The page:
- This plant has a Plant Risk Evaluator rating of No PRE Rating
- This plant has been rated High by the California Invasive Plant Council
English ivy is the familiar vine that grows up building walls. There are two forms, and evergreen woody vine and an evergreen shrub. the upright shrubby plant may produce flowers and dark purple or purplish fruits, and their leaves are not lobed. The vining plants do not produce flowers or fruits and their leaves have 3 to 5 lobes. Both forms may have an odor when crushed.
English ivy is native to England, Ireland, the Mediterranean region, and northern Europe west to the Caucasus Mountains. It was introduced to North America in early colonial times and has been planted for erosion control in many parts of the United States.
English ivy is found in northern California forests south to Santa Cruz, in Shasta and Butte counties, and along the south coast from Santa Barbara County to San Diego. CalWeedMapper shows its current distribution in California outside of cultivation. Where it invades, it forms vigorous vines in forests where nothing else seems able to compete, inhibiting the regeneration of understory plants including wildflowers and young trees and shrubs. It also tends to grow up tree trunks and branches, especially those of deciduous trees because it can get more light in the winter when the tree has no leaves. Once it reaches the canopy it can shade out the tree's leaves and suppress the growth of the tree.
English ivy flowers in fall and the fruits are produced in the following spring in April and May. The birds are eaten by several species of birds, distributing their seeds. It also reproduces vegetatively by roots along the stem and may regenerate from stem fragments in contact with soil.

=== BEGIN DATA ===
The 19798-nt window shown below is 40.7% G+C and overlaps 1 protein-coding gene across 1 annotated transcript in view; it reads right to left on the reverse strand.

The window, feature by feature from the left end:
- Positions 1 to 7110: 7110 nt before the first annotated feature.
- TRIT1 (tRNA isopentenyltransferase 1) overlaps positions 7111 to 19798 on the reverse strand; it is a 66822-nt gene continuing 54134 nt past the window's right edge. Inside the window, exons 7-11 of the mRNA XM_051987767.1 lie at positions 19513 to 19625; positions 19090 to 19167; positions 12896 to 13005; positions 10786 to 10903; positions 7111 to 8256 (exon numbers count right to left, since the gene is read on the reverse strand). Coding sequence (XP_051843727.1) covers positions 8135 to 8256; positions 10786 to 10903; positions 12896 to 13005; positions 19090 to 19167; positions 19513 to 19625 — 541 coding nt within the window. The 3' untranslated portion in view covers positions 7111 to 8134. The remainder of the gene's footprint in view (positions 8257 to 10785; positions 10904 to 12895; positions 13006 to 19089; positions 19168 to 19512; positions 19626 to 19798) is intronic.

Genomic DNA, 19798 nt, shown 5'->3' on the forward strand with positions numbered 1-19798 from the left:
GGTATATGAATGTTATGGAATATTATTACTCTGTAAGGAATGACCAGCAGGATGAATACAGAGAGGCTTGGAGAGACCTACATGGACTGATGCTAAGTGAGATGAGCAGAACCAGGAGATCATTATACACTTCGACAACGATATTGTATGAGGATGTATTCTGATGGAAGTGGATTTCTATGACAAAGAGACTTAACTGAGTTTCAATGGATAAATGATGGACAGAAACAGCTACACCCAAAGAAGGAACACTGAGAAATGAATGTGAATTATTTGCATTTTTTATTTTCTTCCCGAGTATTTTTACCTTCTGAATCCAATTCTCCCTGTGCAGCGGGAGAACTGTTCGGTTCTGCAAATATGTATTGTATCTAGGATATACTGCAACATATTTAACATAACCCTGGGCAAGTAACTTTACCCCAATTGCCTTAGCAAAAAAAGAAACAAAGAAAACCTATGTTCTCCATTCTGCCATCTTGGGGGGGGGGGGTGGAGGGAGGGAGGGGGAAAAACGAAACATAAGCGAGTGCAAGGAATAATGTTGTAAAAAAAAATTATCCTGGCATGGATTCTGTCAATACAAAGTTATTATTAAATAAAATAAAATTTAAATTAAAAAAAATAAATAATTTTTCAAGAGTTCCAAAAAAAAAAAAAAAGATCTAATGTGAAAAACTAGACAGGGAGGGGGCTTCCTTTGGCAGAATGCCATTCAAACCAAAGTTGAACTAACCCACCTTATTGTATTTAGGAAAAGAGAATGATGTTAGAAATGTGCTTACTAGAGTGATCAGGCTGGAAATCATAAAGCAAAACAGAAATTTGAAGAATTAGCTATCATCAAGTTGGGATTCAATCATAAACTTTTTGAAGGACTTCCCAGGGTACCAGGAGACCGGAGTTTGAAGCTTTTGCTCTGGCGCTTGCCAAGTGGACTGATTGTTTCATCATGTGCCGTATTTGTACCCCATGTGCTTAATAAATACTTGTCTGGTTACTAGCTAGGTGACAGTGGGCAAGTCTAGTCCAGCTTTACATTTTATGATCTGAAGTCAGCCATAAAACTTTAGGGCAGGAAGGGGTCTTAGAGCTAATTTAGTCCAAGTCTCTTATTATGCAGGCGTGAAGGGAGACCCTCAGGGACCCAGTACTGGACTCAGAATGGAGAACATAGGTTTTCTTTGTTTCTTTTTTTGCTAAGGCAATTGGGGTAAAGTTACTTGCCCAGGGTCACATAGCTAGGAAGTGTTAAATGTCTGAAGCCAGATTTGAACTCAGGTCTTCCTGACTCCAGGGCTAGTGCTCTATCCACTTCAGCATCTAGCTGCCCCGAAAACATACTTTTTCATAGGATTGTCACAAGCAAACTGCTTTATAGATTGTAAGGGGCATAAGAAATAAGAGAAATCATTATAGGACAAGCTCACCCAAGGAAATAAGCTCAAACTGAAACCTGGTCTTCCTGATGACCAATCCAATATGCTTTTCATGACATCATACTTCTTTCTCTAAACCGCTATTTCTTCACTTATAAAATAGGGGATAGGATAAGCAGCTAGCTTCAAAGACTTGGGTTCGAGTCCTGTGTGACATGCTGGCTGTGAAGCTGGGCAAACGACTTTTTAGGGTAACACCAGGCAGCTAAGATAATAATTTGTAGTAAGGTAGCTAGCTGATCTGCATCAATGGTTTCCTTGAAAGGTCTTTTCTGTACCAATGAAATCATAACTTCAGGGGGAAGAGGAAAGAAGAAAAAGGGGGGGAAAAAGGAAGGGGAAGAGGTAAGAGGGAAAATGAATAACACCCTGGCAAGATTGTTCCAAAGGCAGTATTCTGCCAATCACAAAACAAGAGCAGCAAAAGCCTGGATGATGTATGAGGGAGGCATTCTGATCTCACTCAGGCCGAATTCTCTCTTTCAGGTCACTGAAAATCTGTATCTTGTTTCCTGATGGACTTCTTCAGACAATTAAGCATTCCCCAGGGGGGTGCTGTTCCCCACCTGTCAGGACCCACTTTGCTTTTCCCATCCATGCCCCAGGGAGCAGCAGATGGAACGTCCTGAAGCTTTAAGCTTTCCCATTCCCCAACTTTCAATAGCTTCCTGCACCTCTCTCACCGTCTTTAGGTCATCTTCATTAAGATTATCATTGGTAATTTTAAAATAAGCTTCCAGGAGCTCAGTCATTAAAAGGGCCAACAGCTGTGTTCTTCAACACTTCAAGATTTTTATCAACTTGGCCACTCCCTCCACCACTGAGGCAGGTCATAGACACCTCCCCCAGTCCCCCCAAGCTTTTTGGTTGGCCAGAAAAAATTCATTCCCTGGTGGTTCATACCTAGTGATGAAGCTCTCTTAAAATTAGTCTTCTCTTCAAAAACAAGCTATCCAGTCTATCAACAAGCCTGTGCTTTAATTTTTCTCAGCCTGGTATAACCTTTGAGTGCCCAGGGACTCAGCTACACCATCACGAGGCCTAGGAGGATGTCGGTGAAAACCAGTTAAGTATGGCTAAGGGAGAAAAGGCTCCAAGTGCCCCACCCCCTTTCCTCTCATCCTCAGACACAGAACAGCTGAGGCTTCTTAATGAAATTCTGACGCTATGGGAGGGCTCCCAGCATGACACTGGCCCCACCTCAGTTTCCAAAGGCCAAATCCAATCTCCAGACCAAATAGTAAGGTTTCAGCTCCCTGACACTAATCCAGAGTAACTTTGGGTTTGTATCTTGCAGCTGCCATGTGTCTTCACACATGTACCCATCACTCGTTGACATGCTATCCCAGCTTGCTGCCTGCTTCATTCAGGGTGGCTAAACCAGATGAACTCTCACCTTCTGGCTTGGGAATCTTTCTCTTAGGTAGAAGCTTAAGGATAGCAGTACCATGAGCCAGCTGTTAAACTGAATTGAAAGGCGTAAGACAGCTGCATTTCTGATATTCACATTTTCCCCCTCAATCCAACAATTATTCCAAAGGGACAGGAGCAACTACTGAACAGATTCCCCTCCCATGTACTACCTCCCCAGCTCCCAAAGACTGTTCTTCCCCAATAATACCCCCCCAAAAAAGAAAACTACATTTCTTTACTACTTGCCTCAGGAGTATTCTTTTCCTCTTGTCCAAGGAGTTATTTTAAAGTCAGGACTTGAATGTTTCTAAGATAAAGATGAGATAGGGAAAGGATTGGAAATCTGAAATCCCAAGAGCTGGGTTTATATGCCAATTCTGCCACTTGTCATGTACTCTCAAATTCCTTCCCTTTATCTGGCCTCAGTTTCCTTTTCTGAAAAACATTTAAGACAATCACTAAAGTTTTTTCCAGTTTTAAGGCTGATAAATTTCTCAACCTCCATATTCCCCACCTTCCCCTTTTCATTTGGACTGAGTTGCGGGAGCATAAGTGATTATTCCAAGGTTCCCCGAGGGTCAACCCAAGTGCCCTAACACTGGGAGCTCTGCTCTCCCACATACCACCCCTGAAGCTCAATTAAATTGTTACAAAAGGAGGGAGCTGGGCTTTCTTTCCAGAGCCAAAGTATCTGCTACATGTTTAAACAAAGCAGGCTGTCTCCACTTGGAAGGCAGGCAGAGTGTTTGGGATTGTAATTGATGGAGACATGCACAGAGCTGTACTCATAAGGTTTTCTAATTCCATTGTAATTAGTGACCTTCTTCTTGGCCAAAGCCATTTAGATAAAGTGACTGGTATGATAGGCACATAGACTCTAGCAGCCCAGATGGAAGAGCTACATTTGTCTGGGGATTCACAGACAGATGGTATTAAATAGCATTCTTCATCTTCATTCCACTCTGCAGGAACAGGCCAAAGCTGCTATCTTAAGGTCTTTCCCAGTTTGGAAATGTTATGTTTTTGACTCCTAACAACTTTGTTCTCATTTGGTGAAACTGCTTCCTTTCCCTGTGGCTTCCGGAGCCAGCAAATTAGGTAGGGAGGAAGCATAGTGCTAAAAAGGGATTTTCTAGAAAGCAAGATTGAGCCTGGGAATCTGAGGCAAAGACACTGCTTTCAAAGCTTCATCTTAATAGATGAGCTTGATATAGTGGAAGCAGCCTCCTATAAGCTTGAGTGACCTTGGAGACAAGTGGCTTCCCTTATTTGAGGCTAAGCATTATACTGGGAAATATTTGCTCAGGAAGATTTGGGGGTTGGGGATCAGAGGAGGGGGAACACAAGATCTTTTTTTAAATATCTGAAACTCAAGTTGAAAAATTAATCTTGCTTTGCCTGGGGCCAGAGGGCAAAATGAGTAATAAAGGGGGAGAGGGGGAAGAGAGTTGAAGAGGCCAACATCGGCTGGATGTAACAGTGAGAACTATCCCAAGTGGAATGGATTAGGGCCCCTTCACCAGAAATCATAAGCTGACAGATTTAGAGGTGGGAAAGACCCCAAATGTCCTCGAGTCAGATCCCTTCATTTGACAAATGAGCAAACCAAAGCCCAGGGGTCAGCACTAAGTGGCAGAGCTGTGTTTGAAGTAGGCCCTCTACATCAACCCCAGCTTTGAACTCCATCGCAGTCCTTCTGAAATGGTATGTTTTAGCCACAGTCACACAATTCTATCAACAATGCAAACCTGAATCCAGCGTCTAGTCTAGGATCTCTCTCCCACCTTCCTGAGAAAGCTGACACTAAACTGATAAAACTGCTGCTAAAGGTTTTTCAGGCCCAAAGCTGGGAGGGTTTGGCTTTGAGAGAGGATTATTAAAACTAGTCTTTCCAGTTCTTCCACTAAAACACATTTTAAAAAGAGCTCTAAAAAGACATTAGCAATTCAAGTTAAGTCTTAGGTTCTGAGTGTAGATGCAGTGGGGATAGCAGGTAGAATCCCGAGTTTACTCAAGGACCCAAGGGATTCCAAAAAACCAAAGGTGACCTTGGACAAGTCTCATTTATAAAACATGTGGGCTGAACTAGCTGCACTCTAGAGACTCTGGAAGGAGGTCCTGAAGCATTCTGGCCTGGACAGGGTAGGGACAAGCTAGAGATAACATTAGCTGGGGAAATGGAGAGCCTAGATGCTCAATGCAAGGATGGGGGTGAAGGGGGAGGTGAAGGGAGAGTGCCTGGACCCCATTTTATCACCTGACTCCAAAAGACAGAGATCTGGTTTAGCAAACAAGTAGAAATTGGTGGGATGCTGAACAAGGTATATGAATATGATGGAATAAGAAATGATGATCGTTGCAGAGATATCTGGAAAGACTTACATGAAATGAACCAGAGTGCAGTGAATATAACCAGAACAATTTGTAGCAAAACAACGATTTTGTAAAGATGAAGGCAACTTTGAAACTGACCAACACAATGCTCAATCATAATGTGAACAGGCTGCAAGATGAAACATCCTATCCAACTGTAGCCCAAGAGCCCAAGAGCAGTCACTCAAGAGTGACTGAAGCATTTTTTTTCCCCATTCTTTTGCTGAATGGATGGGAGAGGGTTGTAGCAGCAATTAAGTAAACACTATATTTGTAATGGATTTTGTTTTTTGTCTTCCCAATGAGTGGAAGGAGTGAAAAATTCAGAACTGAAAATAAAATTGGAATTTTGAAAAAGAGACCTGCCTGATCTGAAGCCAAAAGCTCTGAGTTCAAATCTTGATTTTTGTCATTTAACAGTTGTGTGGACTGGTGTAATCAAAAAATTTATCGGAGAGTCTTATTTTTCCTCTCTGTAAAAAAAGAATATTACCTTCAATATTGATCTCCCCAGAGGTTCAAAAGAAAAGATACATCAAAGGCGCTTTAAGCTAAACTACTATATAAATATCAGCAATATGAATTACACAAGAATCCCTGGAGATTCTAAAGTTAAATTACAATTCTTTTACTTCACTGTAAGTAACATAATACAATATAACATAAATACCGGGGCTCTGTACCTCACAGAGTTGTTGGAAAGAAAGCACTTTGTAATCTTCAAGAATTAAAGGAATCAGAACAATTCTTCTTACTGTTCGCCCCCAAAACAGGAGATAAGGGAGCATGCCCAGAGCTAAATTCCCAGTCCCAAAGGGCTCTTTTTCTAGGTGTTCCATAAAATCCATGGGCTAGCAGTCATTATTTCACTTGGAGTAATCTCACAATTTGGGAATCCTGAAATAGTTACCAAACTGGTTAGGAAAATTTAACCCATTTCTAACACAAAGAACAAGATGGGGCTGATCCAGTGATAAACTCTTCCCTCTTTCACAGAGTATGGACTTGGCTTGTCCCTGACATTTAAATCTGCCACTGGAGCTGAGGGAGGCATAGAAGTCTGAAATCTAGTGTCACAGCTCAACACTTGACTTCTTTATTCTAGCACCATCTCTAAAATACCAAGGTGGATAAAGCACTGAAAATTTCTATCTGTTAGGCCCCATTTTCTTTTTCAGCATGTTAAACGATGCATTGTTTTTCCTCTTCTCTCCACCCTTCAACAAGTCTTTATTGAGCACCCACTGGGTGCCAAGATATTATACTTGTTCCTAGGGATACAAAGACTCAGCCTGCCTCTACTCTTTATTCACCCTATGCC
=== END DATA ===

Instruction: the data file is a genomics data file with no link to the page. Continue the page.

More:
There are hundreds of named varieties available from specialty growers. Many are small and miniature-leafed forms that are good for pots, hanging baskets, and topiary frames. In general their leaves are about half the size of the species. Leaf shapes vary widely and may be deeply cleft, have ruffled edges, different shapes, or be divided into leaflets. Variegated types are popular and can be non-aggressive in the garden. If growing a named variety, confine it to a container or well-defined garden area.
Why is this plant not included on the invasive plant list?
Both Hedera helix and Hedera canariensis were considered for addition to the list from 2012-2014. They were not included in the survey because more research is needed about which species are being sold in California and where each species is invasive in California.
For more information about this plant, please see the following resources: